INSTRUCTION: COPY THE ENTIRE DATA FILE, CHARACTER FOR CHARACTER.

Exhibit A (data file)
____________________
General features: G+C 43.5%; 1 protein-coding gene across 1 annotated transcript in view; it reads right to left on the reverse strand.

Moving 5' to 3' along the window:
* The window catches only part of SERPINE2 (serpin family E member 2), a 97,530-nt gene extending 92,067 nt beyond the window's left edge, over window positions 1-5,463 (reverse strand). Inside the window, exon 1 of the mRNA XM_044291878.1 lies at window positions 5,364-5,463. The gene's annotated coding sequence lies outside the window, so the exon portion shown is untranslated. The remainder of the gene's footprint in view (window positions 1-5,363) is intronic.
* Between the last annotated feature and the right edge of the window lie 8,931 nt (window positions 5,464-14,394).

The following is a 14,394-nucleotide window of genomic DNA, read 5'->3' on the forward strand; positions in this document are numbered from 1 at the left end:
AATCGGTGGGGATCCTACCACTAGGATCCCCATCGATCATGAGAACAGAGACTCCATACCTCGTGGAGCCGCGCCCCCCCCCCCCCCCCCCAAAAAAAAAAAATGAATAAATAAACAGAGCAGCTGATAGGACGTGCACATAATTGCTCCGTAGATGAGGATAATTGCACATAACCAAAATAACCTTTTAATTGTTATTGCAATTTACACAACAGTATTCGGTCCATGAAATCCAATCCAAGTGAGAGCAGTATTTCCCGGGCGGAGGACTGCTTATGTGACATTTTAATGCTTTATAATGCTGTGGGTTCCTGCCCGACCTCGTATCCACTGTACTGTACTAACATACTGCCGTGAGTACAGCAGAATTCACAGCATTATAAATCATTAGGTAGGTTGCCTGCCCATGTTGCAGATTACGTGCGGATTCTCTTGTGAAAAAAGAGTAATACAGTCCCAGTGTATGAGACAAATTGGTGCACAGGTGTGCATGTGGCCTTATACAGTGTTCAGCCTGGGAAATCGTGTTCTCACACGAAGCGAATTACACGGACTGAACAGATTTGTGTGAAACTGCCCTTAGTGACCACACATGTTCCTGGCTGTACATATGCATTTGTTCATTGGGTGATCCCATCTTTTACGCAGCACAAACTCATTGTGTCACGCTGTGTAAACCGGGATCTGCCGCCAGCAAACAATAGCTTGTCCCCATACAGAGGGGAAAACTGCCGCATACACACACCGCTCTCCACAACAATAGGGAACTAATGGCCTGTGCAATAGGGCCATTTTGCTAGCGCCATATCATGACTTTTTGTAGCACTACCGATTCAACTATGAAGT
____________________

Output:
General features: G+C 43.5%; 1 protein-coding gene across 1 annotated transcript in view; it reads right to left on the reverse strand.

Moving 5' to 3' along the window:
* The window catches only part of SERPINE2 (serpin family E member 2), a 97,530-nt gene extending 92,067 nt beyond the window's left edge, over window positions 1-5,463 (reverse strand). Inside the window, exon 1 of the mRNA XM_044291878.1 lies at window positions 5,364-5,463. The gene's annotated coding sequence lies outside the window, so the exon portion shown is untranslated. The remainder of the gene's footprint in view (window positions 1-5,363) is intronic.
* Between the last annotated feature and the right edge of the window lie 8,931 nt (window positions 5,464-14,394).

The following is a 14,394-nucleotide window of genomic DNA, read 5'->3' on the forward strand; positions in this document are numbered from 1 at the left end:
AATCGGTGGGGATCCTACCACTAGGATCCCCATCGATCATGAGAACAGAGACTCCATACCTCGTGGAGCCGCGCCCCCCCCCCCCCCCCCCAAAAAAAAAAAATGAATAAATAAACAGAGCAGCTGATAGGACGTGCACATAATTGCTCCGTAGATGAGGATAATTGCACATAACCAAAATAACCTTTTAATTGTTATTGCAATTTACACAACAGTATTCGGTCCATGAAATCCAATCCAAGTGAGAGCAGTATTTCCCGGGCGGAGGACTGCTTATGTGACATTTTAATGCTTTATAATGCTGTGGGTTCCTGCCCGACCTCGTATCCACTGTACTGTACTAACATACTGCCGTGAGTACAGCAGAATTCACAGCATTATAAATCATTAGGTAGGTTGCCTGCCCATGTTGCAGATTACGTGCGGATTCTCTTGTGAAAAAAGAGTAATACAGTCCCAGTGTATGAGACAAATTGGTGCACAGGTGTGCATGTGGCCTTATACAGTGTTCAGCCTGGGAAATCGTGTTCTCACACGAAGCGAATTACACGGACTGAACAGATTTGTGTGAAACTGCCCTTAGTGACCACACATGTTCCTGGCTGTACATATGCATTTGTTCATTGGGTGATCCCATCTTTTACGCAGCACAAACTCATTGTGTCACGCTGTGTAAACCGGGATCTGCCGCCAGCAAACAATAGCTTGTCCCCATACAGAGGGGAAAACTGCCGCATACACACACCGCTCTCCACAACAATAGGGAACTAATGGCCTGTGCAATAGGGCCATTTTGCTAGCGCCATATCATGACTTTTTGTAGCACTACCGATTCAACTATGAAGT